By Roger Marks, Lion Technology Inc.
Workplace chemical releases can be a terrifying, chaotic experience even for well-prepared managers and personnel. Releases of hazardous substances occur for myriad reasons; noncompliance, honest mistakes, defective containers, adverse weather conditions, and others.
These emergency situations—and how the affected facilities responded—underscore the importance of effective environmental and safety compliance programs for workplaces big and small that use or store hazardous chemicals. These incidents also serve as a useful reminder that when it comes to hazardous substances, the best offense is often a good defense.
A textbook chemical release
What happened: On February 27, 2018, a paperback book making facility experienced a release of hazardous materials that sickened ten workers and forced the evacuation of four hundred more from the Luzerne County, Pennsylvania site. Chemicals used in book binding can include hazardous adhesive ingredients like ethylene, acetate, styrene block copolymers (SBCs), and polyurethane. PAHomePage.com
What we can learn: Workers who handle or may be exposed to hazardous chemicals must understand the chemical hazards they face on-the-job. Effective OSHA hazard communication (HazCom) training is required for all employees who handle or may be exposed to hazardous chemicals. HAZWOPER awareness training is critical for employees who may witness a hazardous substance release.
Two-alarm fire at former Superfund site
What happened: Beginning on March 3, 2018, firefighters battled a blaze at a specialty metals facility and former Superfund site that stores hazardous chemicals in Albany, Oregon. First responders took steps to evaluate the environmental and safety conditions at the plant—like taking air samples—before entering the building. KPTV.com
What we can learn: An effective hazard communication program and compliance with community right-to-know requirements prove crucial in situations like this. When first responders arrive to address a chemical release or fire, they need to quickly ascertain the hazards present to protect themselves and respond effectively.
To ensure responders are well-informed and prepared to act in the event of an emergency, facility managers and environmental professionals must know what’s expected of them under chemical reporting programs such as the Emergency Planning and Community Right to Know Act (EPCRA), the Toxic Substances Control Act (TSCA).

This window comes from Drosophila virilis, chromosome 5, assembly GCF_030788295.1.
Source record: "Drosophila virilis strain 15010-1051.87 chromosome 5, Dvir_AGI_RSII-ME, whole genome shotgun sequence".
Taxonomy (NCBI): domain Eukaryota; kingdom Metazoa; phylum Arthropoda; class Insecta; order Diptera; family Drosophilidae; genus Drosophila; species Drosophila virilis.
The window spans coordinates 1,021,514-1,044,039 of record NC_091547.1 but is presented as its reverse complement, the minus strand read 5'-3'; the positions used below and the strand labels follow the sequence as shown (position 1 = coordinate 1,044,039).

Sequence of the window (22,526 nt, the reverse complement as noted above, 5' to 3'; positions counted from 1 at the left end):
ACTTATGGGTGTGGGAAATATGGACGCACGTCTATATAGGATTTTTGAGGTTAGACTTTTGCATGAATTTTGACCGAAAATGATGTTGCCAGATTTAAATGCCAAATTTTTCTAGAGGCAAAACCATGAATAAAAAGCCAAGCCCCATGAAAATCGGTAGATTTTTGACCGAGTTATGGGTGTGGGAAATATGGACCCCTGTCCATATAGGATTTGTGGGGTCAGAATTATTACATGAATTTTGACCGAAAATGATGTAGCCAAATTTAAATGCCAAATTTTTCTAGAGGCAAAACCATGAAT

Do you smell that?
What happened: The Contra Costa County Fire Department responded to a call of a strange odor attributed to hazardous chemicals leaking from two tank cars in a Pittsburg, California rail yard in late February 2018. Responders issued a shelter-in-place warning for locals by sounding warning alarms installed around town. Residents in this area know that, when these alarms sound, they should go inside, shut windows, close vents, and turn off air conditioning. KTVU.com
What we can learn: In this case, an effective community warning system alerted residents to the danger and helped prevent mass exposure and illness. Quick identification of the problem and a timely response helped to limit the danger to residents and prevent widespread environmental contamination.
Understanding what your business must do to prepare for and respond to chemical releases is not only important for compliance, it’s crucial to protect the health and safety of your personnel, the public, and the environment. Whether it happens because of a mistake, an accident, or an act of God, when chemicals are released, lives are at stake. How you prepare and respond can make all the difference.
About the Author
Roger Marks is a writer and subject matter expert with Lion Technology Inc., the nation’s leader in EH&S training and winner of Industry Insight’s Best Regulatory Compliance Training, USA award for 2017. Find hazardous materials, hazardous waste, environmental, and safety training trusted since 1977—available nationwide and online anytime, anywhere at Lion.com.